November 23, 2014
Reputation and the vultures
For The Herald
After a month and a half of concentrating on a single issue, the government has finally decided to move on from the vulture imbroglio and go back to a proactive agenda that, it hopes, could have more impact on the voters next year than the adventures of a bunch of rapacious financiers wielding defaulted Argentine bonds.
The vulture saga has handed the administration of Cristina Fernández de Kirchner a perfect weapon to consolidate its standing as the main entertainer of Argentina’s political battlefield, at a time the lame-duck curtain was ready to set on the president.
Polls circulating in government circles and elsewhere show that the escalation of the tug-of-war with Paul Singer and Co. pushed up the President and the government’s approval ratings. It was almost a breath of political fresh year in what is in the top three among the worst years for the Kirchners’ decade-plus rule — only comparable to farming conflict 2008 and global recession and midterm defeat 2009.
The cost for this gasp is high though. The government is declared to have delivered a “credit event” which most of the mainstream Western world is calling a “default.” The incident does not do any good to the country’s international reputation, in a world where image is one important aspect of competitiveness. In a book published last year (Branding the Nation: The Global Business of National Identity, Oxford University Press, 2013), Melissa Aronczyk explains how important a nation’s image has become to achieve domestic and international policy objectives — the reason why governments are increasing hiring nation-branding consultants to help in their efforts.
National reputation, thank goodness, is not just (not even primarily) about marketing, but about the actual deeds and actions a State produces through time: there is no Facebook for Nation-States. In the vultures’ epic, the Fernández de Kirchner government has sought to spread a narrative that could serve its public audience and, at the same time, play a moral card abroad in a number of international forums, especially among the emerging world. The government has insisted it is acting for history books rather than the next election.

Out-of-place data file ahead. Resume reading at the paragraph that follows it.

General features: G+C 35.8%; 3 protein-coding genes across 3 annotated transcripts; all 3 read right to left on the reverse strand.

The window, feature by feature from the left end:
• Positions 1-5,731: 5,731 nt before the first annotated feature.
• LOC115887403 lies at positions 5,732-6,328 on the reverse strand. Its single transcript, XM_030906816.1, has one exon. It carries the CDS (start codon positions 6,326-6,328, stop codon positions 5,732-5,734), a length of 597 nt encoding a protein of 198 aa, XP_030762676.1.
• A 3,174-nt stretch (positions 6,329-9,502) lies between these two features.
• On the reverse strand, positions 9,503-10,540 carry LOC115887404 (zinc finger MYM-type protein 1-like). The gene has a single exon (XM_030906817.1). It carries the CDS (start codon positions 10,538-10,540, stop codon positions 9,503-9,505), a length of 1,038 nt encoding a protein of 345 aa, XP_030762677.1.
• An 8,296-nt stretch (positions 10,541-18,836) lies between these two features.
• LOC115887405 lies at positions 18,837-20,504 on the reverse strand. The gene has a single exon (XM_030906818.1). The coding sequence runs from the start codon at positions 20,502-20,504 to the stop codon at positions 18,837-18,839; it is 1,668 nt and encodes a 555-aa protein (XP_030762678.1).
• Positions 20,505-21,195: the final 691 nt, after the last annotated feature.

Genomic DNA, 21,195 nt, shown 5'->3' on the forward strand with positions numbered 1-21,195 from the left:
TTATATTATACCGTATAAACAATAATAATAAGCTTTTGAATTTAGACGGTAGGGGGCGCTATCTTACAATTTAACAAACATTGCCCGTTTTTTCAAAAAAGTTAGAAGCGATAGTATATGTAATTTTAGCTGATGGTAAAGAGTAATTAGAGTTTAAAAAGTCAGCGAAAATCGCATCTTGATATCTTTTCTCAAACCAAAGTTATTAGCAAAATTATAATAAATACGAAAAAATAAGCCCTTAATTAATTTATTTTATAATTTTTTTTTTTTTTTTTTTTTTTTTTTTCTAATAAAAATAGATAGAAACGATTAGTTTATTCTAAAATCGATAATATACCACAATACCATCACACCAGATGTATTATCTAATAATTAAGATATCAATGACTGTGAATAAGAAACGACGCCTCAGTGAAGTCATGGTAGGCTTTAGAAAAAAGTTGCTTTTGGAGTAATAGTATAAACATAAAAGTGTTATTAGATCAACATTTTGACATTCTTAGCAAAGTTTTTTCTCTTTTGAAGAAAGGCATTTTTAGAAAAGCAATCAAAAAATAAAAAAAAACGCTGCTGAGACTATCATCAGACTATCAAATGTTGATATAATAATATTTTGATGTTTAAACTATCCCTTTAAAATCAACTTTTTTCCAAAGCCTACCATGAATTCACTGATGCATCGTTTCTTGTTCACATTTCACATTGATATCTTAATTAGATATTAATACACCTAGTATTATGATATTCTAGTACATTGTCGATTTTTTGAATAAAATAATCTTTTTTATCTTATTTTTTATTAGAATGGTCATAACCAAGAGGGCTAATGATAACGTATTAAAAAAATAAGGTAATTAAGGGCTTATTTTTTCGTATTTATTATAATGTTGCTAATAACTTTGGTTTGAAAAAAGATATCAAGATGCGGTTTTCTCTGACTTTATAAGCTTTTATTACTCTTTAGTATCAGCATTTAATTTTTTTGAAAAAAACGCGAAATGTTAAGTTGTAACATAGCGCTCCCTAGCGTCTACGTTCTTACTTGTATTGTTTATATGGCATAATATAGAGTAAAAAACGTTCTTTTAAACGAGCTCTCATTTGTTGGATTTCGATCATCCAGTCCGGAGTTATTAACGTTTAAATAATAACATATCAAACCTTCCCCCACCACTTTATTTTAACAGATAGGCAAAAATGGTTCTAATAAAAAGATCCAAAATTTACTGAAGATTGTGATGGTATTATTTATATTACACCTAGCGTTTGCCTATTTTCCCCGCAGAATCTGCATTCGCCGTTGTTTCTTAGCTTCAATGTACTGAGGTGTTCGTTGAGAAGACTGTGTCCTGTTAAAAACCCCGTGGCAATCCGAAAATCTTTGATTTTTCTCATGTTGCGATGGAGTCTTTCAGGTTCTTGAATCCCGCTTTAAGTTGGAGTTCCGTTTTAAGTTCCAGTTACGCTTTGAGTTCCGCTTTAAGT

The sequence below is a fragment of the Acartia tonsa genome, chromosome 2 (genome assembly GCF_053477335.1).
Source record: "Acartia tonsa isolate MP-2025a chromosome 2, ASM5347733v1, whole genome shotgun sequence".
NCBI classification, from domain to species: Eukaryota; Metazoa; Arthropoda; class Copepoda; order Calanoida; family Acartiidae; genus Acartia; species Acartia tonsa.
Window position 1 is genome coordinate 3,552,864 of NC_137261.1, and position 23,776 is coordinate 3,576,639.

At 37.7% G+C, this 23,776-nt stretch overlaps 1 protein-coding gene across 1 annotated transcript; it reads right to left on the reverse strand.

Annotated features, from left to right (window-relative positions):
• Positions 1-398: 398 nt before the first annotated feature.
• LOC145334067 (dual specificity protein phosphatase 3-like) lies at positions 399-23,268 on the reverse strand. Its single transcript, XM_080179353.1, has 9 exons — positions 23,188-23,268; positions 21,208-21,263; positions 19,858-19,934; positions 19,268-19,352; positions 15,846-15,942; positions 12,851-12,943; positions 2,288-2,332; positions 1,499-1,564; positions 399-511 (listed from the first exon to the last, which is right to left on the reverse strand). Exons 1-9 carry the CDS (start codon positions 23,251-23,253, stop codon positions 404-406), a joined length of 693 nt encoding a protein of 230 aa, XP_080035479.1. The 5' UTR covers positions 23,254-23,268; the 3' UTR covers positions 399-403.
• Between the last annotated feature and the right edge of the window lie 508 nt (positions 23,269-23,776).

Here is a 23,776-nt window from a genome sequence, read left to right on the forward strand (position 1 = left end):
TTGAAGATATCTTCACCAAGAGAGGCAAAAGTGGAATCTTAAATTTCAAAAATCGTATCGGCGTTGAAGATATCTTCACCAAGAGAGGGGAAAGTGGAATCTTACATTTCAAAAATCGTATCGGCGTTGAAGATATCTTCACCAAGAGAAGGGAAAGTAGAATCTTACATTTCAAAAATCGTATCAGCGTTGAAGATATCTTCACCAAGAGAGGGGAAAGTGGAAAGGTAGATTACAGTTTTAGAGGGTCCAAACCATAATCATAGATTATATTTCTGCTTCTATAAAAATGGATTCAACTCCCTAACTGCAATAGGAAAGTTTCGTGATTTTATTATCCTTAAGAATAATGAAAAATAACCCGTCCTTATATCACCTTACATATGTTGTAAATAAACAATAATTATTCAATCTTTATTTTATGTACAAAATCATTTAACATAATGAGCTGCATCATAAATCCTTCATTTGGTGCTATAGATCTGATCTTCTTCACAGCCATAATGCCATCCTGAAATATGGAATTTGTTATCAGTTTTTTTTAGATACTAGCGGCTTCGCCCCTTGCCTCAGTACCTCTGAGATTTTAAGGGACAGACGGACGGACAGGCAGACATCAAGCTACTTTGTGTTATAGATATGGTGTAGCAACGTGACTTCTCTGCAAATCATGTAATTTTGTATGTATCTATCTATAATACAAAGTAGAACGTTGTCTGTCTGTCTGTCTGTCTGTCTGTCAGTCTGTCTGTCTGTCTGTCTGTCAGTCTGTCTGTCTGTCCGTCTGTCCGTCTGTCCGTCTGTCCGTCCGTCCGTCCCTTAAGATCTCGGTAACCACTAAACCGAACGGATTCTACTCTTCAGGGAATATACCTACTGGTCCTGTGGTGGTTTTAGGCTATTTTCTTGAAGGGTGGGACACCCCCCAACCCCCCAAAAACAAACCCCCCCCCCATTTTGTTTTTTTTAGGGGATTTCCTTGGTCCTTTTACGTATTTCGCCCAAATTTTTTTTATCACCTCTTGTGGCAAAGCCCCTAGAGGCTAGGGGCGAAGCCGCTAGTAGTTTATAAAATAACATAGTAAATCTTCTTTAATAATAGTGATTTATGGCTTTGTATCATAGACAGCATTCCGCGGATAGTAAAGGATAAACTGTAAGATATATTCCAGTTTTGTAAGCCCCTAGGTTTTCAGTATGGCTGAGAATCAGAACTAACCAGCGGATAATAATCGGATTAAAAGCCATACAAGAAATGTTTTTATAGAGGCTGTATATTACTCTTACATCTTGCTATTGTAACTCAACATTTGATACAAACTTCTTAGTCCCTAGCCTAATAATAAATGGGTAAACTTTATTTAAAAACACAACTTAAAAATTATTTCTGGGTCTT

The argument may sound specious, but it is still not entirely clear how this new type of default the government is witnessing — different from 2001 and different from almost anything the world has known, one is to trust the likes of Joseph Stiglitz — will have on an economy that was already struggling to make ends meet after a troubled start of the year.
So the government hopes it can have it both ways: rally support here and abroad and at the same time escape the economic ordeal of the default. The “both-ways” strategy included this week with a battery of announcements designed to keep the economy alive and hopefully make it walk again.
The primrose path of confrontation also includes moving the issue all the way to the International Court of Justice (ICJ) in The Hague. The world judges need an unlikely okay from the United States to proceed with a case in which Argentina argues that, through the action of its court system, Washington has violated its international obligations. If, as expected, the US declines to pick up the ICJ gauntlet, Argentina would still have the option of garnering support to get the UN General Assembly to request an Advisory Opinion from the Court – something that would not settle this particular conflict but could have Argentina set a new precedent in its international moral quest against the vultures.
The government can stretch the debt tussle all the way to the end of its term in December 2015, but it would do so at its own peril. The most recent precedent dates back to 2006, when Argentina sued Uruguay at the ICJ for its decision to build a pulp mill on the shore of the bordering Uruguay River opposite Gualeguaychú in Entre Ríos. The greyness of the Court’s decision was a show that nothing that can be solved politically should be left up the courts to settle: a bad deal is often better than a good suit.
The debt brouhaha has put the start of the long presidential campaign ahead of Argentines on hold — but just for a while. Too much limelight for the government startles the opposition, especially when the government’s take goes down well with the public. But the candidates are finding the cracks on the political wall to slot in their messages, especially to the big audiences.
One of those crack is the prime-time show of Argentina’s most popular TV host, Marcelo Tinelli. This week, Tinelli got the three main presidential hopefuls by phone on his Canal 13 primetime air to talk banalities surrounding the coming wedding of Congressman Martín Insaurralde, who is running for Buenos Aires Governor. Daniel Scioli, Sergio Massa and Mauricio Macri all picked up the phone to talk to Tinelli. The host also called — twice — the Olivos residence hoping to get hold of the President. He did not. Tinelli, whose show is watched by millions, is not in good terms with the government after he was subsequently invited and uninvited last summer to manage the Fútbol para Todos government-sponsored soccer programme. There is also a cost to not picking up some calls.